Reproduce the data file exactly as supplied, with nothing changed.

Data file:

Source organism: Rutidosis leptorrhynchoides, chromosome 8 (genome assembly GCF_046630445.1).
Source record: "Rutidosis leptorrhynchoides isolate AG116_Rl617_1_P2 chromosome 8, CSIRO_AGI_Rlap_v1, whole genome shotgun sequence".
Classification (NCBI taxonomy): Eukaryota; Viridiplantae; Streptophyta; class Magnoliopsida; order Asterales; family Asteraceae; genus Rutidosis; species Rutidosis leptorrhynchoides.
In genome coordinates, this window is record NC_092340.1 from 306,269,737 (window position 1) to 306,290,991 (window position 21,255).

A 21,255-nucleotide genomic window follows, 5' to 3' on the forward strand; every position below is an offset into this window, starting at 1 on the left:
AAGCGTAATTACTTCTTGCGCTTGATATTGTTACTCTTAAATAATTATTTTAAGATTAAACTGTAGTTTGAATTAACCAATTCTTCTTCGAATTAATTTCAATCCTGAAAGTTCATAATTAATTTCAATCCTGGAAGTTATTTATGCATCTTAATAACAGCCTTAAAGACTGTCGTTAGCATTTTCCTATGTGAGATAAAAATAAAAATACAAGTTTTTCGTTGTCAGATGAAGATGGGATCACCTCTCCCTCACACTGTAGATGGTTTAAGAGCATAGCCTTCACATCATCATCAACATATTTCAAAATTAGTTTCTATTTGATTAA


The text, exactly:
Source organism: Rutidosis leptorrhynchoides, chromosome 8 (genome assembly GCF_046630445.1).
Source record: "Rutidosis leptorrhynchoides isolate AG116_Rl617_1_P2 chromosome 8, CSIRO_AGI_Rlap_v1, whole genome shotgun sequence".
Classification (NCBI taxonomy): Eukaryota; Viridiplantae; Streptophyta; class Magnoliopsida; order Asterales; family Asteraceae; genus Rutidosis; species Rutidosis leptorrhynchoides.
In genome coordinates, this window is record NC_092340.1 from 306,269,737 (window position 1) to 306,290,991 (window position 21,255).

A 21,255-nucleotide genomic window follows, 5' to 3' on the forward strand; every position below is an offset into this window, starting at 1 on the left:
AAGCGTAATTACTTCTTGCGCTTGATATTGTTACTCTTAAATAATTATTTTAAGATTAAACTGTAGTTTGAATTAACCAATTCTTCTTCGAATTAATTTCAATCCTGAAAGTTCATAATTAATTTCAATCCTGGAAGTTATTTATGCATCTTAATAACAGCCTTAAAGACTGTCGTTAGCATTTTCCTATGTGAGATAAAAATAAAAATACAAGTTTTTCGTTGTCAGATGAAGATGGGATCACCTCTCCCTCACACTGTAGATGGTTTAAGAGCATAGCCTTCACATCATCATCAACATATTTCAAAATTAGTTTCTATTTGATTAA